**Tenrycolle.com**

What better to do than, share your English knowledge with other people

Tenrycolle.com

What better to do than, share your English knowledge with other people

Tenrycolle.com

What better to do than, share your English knowledge with other people

Let’s improve our understanding about psychometric tradition through these answer and questions.

The psychometric tradition investigates the quantitative relationship between various classroom activities or behaviour and language achievement (Chaudron, 1988).

As the term suggests, variables are anything that does not remain constant. In our case, it includes language proficiency, aptitude, motivation and so on (Nunan, 1992).

**Populations** are all individuals (students) who share one or more observable characteristics (Nunan, 1992).

**Samples** are a subset of individuals from a given population (Nunan, 1992).

They are essential in research because when someone conducts research, she/he collects the data from the sample; as a section of the population. Moreover, these data relate to the focused variables.

The basic principle of sound experimental design is randomization; each individual in the population has an equal opportunity to be selected for the sample.

Inferential statistics is to make inferences and predictions based on the data gathered. These will include t-test, analysis of variance (ANOVA), correlation and chi-square.

**A T-test** is used when the researcher wants to compare the mean score between two groups.

**Analysis of variance (ANOVA)** is used when the researcher wants to compare means scores from three or more groups.

**Correlation** is used when the researcher wants to estimate the degree of association between two variables.

**Chi-square** is used when the researcher wants to calculate the difference between the expected frequencies, if the proportions were the same, and compares these with actual frequencies.

Type | Characteristic |
---|---|

Pre-experiment | May have pre-and post-treatment tests but lack a control group. |

Quasi-experiment | Has both pre-and post-tests and experimental and control groups, but no random subject assignment. |

True Experiment | Has both pre-and post-tests, experimental and control groups, and random assignment of the subject. |

Nunan (1992) states that a variable,as the term suggests, is anything that does not remain constant. In our case, it includes language proficiency, aptitude, motivation, etc. In such a case, it is customary to distinguish between the two variables by giving them different labels. The label given to the variable that the experimenter expects to influence the other is called the *independent variable.* Meanwhile, the variable upon which the independent variable is acting is called the *dependent variable.*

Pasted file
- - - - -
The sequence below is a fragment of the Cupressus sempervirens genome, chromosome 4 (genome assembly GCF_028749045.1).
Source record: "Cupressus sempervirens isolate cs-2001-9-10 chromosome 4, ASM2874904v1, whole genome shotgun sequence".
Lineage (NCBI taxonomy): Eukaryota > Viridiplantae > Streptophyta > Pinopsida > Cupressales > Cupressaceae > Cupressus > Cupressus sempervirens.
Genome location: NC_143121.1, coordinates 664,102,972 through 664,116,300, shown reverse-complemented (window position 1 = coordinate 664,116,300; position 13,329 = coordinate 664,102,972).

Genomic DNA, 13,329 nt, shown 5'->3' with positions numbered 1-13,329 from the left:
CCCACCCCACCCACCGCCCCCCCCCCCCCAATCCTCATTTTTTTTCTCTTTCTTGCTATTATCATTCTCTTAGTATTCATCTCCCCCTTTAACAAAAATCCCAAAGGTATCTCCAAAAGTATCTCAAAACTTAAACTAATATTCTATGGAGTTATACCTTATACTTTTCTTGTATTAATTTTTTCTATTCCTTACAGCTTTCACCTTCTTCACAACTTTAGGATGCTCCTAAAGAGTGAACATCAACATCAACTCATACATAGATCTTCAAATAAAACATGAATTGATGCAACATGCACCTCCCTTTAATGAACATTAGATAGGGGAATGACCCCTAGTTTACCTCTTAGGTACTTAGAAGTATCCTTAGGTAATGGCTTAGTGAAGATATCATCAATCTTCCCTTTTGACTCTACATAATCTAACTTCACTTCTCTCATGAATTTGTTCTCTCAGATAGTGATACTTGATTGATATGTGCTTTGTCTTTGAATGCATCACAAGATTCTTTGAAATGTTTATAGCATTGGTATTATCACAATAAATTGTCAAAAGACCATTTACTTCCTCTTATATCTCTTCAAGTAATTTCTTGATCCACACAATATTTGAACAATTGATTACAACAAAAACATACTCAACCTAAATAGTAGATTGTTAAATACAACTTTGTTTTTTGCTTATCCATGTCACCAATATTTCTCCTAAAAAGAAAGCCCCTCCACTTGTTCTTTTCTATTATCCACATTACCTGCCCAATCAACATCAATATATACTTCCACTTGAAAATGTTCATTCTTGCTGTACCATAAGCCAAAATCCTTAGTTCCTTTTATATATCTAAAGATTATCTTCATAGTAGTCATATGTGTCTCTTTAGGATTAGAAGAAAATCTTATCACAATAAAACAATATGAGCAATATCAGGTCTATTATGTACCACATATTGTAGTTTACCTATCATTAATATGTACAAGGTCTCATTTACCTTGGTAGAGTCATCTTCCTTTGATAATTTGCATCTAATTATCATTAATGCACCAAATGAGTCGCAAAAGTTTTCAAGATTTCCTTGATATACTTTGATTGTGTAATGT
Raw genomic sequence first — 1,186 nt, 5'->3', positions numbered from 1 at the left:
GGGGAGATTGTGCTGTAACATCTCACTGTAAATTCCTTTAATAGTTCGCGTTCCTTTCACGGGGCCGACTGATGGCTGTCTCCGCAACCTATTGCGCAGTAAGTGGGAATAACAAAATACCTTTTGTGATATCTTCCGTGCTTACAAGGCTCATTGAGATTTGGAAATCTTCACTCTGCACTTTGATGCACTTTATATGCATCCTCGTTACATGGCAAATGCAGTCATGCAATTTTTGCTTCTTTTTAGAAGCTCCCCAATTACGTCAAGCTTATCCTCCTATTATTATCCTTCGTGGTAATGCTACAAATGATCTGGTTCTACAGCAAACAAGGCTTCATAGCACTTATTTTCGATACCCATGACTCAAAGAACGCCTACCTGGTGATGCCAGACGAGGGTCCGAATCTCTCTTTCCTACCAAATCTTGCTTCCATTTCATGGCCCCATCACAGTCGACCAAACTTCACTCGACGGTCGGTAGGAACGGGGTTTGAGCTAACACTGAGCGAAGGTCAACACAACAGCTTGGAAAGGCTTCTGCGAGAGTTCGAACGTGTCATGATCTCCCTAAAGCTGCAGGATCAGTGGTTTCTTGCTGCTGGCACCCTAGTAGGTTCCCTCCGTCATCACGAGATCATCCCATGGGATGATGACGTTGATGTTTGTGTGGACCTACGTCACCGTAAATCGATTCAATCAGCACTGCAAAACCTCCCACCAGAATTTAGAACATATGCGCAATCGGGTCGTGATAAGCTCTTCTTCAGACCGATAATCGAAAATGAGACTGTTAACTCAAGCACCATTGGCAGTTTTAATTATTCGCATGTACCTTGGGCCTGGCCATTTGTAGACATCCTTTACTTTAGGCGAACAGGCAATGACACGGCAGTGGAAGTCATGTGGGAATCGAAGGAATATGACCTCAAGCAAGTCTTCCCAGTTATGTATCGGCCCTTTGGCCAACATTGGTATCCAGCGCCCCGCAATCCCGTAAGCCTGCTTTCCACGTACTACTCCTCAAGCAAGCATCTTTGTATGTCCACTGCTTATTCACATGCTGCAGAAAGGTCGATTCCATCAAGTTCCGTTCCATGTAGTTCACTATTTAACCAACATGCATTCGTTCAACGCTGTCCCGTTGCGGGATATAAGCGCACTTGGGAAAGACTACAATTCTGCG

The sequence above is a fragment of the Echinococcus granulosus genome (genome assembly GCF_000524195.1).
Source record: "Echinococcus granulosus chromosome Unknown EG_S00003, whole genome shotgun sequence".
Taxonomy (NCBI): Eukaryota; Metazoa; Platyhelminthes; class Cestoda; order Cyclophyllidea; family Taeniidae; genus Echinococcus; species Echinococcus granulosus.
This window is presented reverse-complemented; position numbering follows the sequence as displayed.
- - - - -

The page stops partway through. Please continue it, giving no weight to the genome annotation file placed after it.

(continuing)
Variables can also be classified according to the type of scale on which they are measured. *A nominal scale* measures mutually exclusive characteristics, such as sex and eye colour. *An Ordinal scales* are for those variables that can be given a ranking, such as first, second, or third, but the actual score itself is not given. *An interval scale* provides information on the ranking of scores and indicates the distance between the score. A final type of scale is *the ratio scale,* which measures absolute values, such as temperature.

Thus, it can be summed up that there aretwo ways of classifying variables. First, by giving different labels, namely independent variable and dependent variable. Second, according to the scale on which they are measured, namely a nominal scale, an ordinal scale, an interval scale and a ratio scale.

The situation requires experiment as an appropriate way of gathering data:

The teacher has developed innovative listening material. Suppose the teacher wants to prove that this innovative listening material is significantly superior to the other traditional materials. In that case, the teacher can experiment with a classroom setting by using two groups. One which uses innovative listening materials and one which does not.

It is difficult to conduct experiments in a school setting because it is still not rigorous enough to allow you to claim that there is a casual relationship between the independent variable (for example, innovative listening materials) and the dependent variable (the students’ test score). There is always the possibility that some factor other than the experimental materials has brought about the observed differences in the scores.

Using statistical concepts is best to experiment in a school setting. From a statistical point of view, when studying numerical data of various sorts, we will know the extent to which the data are similar and the degree to which the data differ.

The standard deviation (SD) is important in studying numerical data because it is a measure of dispersion, giving us information on the extent to which a set of scores varies in relation to the mean (Nunan, 1992).

The situation requires analysis of variance (ANOVA) as the best technique of data analysis:

The researcher is interested in determining whether children’s academic performance in Math, Technology and English differed according to social-economic status and whether any effect applied equality to academic performance in both subjects. There are three groups of subjects: (1) Math, (2) English, and (3) Technology.

- Chaudron, C. 1988. Second Language Classroom – Research on Teaching and Learning. Cambridge: CUP.
- Nunan, D. 1992. Research Method in Language Learning. N.Y: CUP.